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I am a wife, mother, teacher, runner, baker, fund-raiser, reader, watcher of movies, dog-lover, writer, music-lover and foodie. So - I'm a woman of many moods! I write and share in order to teach and enrich. I currently have two blogs going: The Kitchen Refugee, and A Mile At A Time. The first is about time spent in the kitchen and the second about time spent on the road. Frequently the two roads intersect!

Sunday, September 19, 2010

Gramma T.'s Barley Salad

In my last post I wrote about the end of the gardening season, and all that fresh lovely produce that will soon be replaced by store-bought, lightly colored, barely flavored, roughage.  Booo!

One of our favorite summer delights is a barley salad my mother in law makes.  When I asked for the recipe, like most good dishes, I found out there isn't one.  Now, when I was a young bride and new cook, this used to frustrate me no end.  Now I understand that many things are made 'to taste' and all you need is the general idea.  Barley Salad is no exception.  I asked if we could make it together, and showed up at her house with notepad in hand.

Gerry had already pre-cooked and cooled some barely, so the rest of the ingredients needed to be snipped or picked from the garden, washed and diced.  Nothing like an hours-old salad!  (This one does need to sit in the fridge for a couple of hours in order for all the flavors to gel.)

Here's the idea:

'Scant' 1/2 cup of pearl barley, cooked and cooled (barley quadruples in size)
Parsley  (possibly 2-3 TB)
Basil leaves (possibly 1 TB - uncooked, it has a strong flavor )
Dill (a little goes a long way - but I love it!)
1 Stalk of celery
Green pepper (1/2 of one?!)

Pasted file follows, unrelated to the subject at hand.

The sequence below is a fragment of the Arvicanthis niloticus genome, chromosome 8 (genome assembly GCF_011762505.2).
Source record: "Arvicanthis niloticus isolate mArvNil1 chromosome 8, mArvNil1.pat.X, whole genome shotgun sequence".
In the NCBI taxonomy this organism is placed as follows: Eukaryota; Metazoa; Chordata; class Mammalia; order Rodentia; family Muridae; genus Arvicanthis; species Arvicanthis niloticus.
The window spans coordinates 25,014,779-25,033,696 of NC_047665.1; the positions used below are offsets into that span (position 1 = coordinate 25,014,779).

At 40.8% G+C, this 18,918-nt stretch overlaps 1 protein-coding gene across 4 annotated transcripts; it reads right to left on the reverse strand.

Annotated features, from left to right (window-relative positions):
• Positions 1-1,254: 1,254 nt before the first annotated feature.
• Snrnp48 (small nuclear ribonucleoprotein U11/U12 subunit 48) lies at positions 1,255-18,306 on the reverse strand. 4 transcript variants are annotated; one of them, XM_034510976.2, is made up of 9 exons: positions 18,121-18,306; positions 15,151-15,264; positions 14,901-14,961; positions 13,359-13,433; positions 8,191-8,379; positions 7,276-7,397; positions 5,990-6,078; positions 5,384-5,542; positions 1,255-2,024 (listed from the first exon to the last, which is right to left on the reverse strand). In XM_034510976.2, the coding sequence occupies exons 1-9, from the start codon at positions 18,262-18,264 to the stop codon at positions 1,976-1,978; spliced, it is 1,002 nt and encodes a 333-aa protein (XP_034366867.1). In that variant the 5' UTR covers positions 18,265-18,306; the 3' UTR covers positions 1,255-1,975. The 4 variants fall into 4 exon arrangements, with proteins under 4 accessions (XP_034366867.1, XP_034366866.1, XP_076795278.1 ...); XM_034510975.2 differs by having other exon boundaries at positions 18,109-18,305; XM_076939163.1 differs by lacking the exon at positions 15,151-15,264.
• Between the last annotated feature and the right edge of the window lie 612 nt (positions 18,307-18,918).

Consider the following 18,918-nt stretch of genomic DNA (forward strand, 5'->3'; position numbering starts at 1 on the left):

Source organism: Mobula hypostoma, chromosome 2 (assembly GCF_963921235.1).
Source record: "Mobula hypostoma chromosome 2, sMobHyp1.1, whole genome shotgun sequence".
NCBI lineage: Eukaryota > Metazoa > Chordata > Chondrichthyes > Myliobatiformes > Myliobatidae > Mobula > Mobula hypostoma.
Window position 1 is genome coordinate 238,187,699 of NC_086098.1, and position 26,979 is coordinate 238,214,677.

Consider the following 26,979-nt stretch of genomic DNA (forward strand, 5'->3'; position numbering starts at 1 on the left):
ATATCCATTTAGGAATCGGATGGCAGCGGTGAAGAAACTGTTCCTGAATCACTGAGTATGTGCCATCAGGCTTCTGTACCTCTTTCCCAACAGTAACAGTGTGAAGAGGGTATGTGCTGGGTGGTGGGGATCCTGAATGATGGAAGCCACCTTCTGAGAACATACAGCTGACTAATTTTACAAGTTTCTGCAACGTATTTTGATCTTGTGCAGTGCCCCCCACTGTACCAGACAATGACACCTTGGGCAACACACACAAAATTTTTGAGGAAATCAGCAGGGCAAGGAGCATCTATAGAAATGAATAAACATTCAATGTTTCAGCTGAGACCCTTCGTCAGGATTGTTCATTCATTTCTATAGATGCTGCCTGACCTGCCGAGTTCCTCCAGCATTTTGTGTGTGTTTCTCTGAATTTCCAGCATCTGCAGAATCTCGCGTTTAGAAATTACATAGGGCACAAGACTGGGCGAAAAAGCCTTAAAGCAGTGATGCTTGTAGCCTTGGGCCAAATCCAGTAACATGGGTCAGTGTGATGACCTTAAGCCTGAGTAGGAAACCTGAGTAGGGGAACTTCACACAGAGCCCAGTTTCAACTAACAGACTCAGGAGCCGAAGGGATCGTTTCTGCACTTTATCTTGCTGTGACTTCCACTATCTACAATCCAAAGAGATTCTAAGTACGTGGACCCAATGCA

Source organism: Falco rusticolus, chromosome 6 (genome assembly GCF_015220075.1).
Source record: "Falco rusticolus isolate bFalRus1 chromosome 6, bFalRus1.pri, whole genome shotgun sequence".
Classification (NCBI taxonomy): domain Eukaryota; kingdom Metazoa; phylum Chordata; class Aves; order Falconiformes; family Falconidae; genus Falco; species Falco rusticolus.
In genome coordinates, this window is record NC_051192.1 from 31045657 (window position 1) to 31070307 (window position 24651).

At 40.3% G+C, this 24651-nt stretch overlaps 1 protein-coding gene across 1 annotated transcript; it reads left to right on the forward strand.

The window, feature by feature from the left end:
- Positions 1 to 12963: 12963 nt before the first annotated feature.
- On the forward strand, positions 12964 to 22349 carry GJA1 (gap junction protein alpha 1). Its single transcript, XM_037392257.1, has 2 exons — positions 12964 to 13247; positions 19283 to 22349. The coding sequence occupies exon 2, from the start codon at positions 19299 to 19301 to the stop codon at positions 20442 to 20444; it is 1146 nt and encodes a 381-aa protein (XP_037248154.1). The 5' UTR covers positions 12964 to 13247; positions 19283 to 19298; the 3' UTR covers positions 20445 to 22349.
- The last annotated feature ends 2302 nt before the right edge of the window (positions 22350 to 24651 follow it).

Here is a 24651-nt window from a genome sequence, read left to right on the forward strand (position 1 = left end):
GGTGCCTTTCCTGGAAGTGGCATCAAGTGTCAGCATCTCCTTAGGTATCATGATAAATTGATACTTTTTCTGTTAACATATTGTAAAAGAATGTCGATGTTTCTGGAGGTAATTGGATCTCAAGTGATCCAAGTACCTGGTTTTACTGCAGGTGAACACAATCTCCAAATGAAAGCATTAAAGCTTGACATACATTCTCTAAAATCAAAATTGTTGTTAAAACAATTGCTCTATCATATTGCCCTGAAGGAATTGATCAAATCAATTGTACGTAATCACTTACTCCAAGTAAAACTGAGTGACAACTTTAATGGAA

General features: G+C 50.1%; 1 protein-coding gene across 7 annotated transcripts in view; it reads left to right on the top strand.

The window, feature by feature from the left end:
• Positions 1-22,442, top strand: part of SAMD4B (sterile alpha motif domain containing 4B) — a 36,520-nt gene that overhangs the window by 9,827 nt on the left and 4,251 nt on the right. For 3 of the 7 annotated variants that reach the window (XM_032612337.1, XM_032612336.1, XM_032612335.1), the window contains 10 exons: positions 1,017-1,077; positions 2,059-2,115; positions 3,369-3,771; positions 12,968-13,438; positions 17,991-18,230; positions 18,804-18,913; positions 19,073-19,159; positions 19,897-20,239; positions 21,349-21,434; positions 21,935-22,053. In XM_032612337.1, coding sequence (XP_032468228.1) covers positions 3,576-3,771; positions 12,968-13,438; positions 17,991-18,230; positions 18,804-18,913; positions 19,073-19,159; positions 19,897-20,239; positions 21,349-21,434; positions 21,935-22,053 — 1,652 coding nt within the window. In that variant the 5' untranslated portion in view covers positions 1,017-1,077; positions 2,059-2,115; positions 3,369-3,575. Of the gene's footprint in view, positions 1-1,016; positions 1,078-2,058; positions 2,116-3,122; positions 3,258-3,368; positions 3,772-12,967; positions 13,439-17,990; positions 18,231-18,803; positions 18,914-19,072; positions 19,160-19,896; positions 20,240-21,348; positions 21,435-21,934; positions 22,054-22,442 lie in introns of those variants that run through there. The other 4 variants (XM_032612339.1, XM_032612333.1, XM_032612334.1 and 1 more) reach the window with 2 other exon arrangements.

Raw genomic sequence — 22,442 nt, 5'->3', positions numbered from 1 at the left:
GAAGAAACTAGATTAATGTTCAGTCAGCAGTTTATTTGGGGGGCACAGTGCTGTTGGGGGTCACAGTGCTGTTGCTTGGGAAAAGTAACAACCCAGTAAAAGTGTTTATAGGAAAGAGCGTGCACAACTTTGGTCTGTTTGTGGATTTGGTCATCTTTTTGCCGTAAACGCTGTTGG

2 med-lrg. tomatoes - skinned & seeded
Cucumber, seeded (how much depends on the size of them - we used about 3 little pickling cucs)
Miracle Whip - 1/4 - 1/2 cup - add as you go so the salad doesn't get too wet
1-2 TB Ranch dressing powdered mix
(This amount served 4 adults with about a cup of extra salad left over.)

On the off chance that I have an novice chef amongst my readers, I'll explain about skinning a tomato;
Drop it into boiling water for about 30 seconds, remove from hot water and drop into a bowl of cold water.  The skin should slip right off.  I saw a chef on Food Network slice a little X on one end of the tomatoes to give her an 'in' to the skin.  It looked pretty easy.  You don't want to cook the tomato, just loosen its skin a bit.

I had never heard the term 'California Salad' before and I don't know from what era it comes.  Gerry says it had to do with fresh ingredients from the garden - whatever you have, added to a grain.  No recipes were passed around, it just became the term for seasonal salads.  The thing I think we really love about this salad - besides the absolute freshness of it, is that each ingredient is minced.  There is nothing in the salad bigger than the barley.  This extra touch makes it  so delicate, it's just really lovely!

I don't know about you, but I haven't had Miracle Whip in my house since...EVER.  My mom used to use it and I think I had my fill as a child.  I'm not much on mayo, but Miracle Whip is something I associate with bologna-white-bread sandwiches.  ICK!  In this case, though, I wouldn't consider a substitution.  Trust me this salad works!

Okay - so barley, chopped veggies/herbs, and then slowly add a plop of Miracle Whip.  This isn't a salad that's swimming in sauce - let the fresh flavors carry it, and the 'sauce' just smooth it together a little.  Even though we've seeded the cucs and tomatoes, they still add quite a bit to the moisture content.  Sprinkle in 1-2 TB of dry Ranch Dressing mix, and just give it a taste.  All of the ingredients depend upon what you love, and what you have growing in your yard.

Friday night we had dinner with both our moms - I made a meatloaf with organic beef from a friend's ranch.  This was also the day of the Chocolate Cream Pie!  Gerry and I made the barley salad together, and the corn on the cob was dropped into the pot of boiling water minutes after it was picked. My mom got to show up empty handed!  This was truly one of those end of summer meals that was just meant to be savored! It  was all good, and it was nice to share it with family.

1 comment:

  1. I always make my own tomato sauce for pasta. I never saw the X thing. It might make peeling easier. I'll give it a shot. Thanks.